A Midsummer-Night's Dream

Of all the plays written by the fellow who used the pen name "William Shake-speare," the most adaptable to other media is A Midsummer-Night's Dream. It shines as a play, glistens as an opera, and sparkles as a ballet.

The court of the faery King and Queen
The court of the faery King and Queen
Photo: Terry Shapiro
In commissioning Christopher Wheeldon to create this story for them in 1997, the Colorado Ballet showed a great deal of faith in the then fledgling choreographer. They were well rewarded. Wheeldon's production is not only faithful to the play, but takes what can be a confusing plot—of lovers falling in and out of love with their partners and other partners' partners—and, with the selective use of mime and expressive movement, clarifies the action.

Combining a broad sense of humor with inventive storytelling and marvelous flying effects that enhance Felix Mendelssohn's famous score—sumptuously delivered by Adam Flatt and the orchestra—Wheeldon's ballet effortlessly invokes the magical world of fairies, a genre that, in fact, began with this Shakespearean tale.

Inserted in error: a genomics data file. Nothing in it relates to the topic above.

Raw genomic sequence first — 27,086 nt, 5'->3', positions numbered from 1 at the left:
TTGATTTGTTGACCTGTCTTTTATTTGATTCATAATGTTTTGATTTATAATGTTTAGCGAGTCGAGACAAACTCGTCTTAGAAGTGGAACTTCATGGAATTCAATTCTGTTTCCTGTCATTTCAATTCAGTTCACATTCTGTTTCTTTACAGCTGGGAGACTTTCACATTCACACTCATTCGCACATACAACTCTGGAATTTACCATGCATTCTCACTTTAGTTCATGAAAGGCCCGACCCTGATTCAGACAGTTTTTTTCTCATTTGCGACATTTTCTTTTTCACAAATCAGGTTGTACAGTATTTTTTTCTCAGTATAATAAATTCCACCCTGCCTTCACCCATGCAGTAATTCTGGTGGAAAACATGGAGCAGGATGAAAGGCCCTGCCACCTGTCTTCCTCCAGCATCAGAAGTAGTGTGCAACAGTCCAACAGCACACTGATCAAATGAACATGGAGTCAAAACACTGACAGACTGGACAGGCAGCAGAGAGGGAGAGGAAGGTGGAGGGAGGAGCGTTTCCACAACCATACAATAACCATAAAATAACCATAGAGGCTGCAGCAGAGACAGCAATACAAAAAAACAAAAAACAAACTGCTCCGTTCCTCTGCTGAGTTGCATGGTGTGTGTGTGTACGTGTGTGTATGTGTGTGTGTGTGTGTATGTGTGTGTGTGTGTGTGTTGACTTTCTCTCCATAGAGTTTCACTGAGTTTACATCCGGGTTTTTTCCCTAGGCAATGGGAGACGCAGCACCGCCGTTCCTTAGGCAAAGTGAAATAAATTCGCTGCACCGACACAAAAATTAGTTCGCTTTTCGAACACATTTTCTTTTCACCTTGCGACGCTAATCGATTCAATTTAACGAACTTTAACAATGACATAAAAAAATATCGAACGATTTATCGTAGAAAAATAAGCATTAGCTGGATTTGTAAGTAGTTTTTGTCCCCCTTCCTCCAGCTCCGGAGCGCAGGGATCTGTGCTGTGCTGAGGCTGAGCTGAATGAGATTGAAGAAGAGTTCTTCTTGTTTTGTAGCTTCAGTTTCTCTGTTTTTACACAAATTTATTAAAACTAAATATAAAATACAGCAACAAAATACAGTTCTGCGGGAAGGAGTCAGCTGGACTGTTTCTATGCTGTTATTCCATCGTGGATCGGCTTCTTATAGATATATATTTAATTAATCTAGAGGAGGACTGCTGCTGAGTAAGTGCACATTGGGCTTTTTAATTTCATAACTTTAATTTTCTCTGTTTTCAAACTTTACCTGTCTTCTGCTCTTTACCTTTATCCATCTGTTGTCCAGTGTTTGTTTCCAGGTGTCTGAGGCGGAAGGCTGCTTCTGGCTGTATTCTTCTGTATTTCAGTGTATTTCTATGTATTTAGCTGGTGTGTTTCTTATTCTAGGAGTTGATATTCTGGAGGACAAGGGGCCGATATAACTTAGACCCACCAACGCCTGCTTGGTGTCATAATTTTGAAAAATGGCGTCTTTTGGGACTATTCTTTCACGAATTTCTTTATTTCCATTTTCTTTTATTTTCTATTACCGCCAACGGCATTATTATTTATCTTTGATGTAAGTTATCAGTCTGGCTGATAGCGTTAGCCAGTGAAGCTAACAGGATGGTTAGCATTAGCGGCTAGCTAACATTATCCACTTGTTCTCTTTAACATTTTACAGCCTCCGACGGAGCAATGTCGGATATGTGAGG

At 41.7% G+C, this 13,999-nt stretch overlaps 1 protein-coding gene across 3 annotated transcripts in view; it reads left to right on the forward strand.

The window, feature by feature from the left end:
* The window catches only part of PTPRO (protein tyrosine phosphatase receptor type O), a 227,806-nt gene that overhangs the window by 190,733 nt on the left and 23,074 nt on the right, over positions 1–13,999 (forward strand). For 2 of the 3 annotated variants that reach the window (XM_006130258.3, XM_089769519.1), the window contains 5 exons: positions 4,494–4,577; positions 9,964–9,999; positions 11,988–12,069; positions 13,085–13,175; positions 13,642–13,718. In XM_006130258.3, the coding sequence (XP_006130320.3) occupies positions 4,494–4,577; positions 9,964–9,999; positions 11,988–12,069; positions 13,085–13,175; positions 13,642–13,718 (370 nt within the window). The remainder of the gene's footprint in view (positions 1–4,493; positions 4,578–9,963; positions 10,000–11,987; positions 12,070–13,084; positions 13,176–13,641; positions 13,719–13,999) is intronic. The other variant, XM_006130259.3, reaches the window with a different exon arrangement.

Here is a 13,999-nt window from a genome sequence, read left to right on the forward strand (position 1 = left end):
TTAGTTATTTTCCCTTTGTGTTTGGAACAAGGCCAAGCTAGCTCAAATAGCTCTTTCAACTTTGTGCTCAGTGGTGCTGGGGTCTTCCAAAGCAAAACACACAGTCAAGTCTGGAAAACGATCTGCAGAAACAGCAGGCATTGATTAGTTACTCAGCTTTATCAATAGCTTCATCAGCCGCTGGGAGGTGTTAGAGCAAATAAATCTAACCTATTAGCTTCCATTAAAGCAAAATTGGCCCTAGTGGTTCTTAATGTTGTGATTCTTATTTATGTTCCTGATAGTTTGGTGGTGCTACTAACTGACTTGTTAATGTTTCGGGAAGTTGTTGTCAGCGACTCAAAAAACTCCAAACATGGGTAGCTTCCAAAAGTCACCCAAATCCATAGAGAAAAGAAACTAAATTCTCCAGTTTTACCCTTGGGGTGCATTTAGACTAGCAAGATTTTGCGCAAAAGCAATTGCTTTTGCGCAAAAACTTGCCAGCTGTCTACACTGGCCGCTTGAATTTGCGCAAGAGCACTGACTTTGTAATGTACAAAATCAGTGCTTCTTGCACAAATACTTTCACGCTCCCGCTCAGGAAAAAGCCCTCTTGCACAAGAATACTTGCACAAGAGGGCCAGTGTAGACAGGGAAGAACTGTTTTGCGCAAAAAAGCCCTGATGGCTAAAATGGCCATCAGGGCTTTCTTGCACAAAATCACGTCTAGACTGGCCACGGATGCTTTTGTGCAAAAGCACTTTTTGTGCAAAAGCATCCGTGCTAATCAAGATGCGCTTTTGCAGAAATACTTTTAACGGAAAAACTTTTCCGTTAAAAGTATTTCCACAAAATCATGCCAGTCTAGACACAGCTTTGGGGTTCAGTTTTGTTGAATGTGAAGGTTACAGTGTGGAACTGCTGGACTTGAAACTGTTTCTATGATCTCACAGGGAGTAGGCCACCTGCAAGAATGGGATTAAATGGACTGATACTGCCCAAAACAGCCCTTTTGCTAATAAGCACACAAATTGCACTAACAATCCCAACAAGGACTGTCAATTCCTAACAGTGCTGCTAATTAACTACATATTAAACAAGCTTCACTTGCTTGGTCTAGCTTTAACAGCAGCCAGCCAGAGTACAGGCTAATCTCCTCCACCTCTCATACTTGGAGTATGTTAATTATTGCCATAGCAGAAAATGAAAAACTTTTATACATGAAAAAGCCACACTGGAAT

From the moment that Puck sails in through the trees until the lovers are united to the tunes of Mendelssohn's stately wedding march, followed by Oberon and Titania sweet reconciliation, we are seamlessly transported back to mythical Athens and its surrounding, supernatural woods.

Igor Vassine as Oberon and Maria Mosina as Titania
Igor Vassine as Oberon
and Maria Mosina as Titania
Photo: Terry Shapiro
On opening night, the elegant Maria Mosina and the stately Igor Vassin, as Oberon and Titania, draw us in with their regal atmospherics and otherworldly costumes, keep us enthralled with their alternately humorous and soulful encounters, and take our breath away with their final heartfelt pas de deux.

The four lovers, Sayaka Karasugi, Caitlin Valentine, Shunsuke Amma, and Christopher Ellis are delightfully campy and they chase one another's tails in circles, wrestling with each other and their mercurial affections.

(Left to right) Igor Vassine as Oberon, Koichi Kubo as Puck, and Gregory K. Gonzales as Bottom
(L to R) Igor Vassine as Oberon,
Koichi Kubo as Puck,
and Gregory K. Gonzales as Bottom
Photo: Terry Shapiro
Dana Benton's Peaseblossom and Emily Bromberg's and Shelby Dyer's Demi Fairies spin off scintillating baubles of virtuosity, in stark, yet telling, contrast to Gregory K. Gonzales's earthy, delightfully soft-headed Bottom.

The cast is supplemented with the crowd-pleasing addition of two dozen children in the roles of faeries, cupids, and sprites.

The Colorado Ballet's fanciful production of A Midsummer Night's Dream runs through March 14th. 303-837-8888 or


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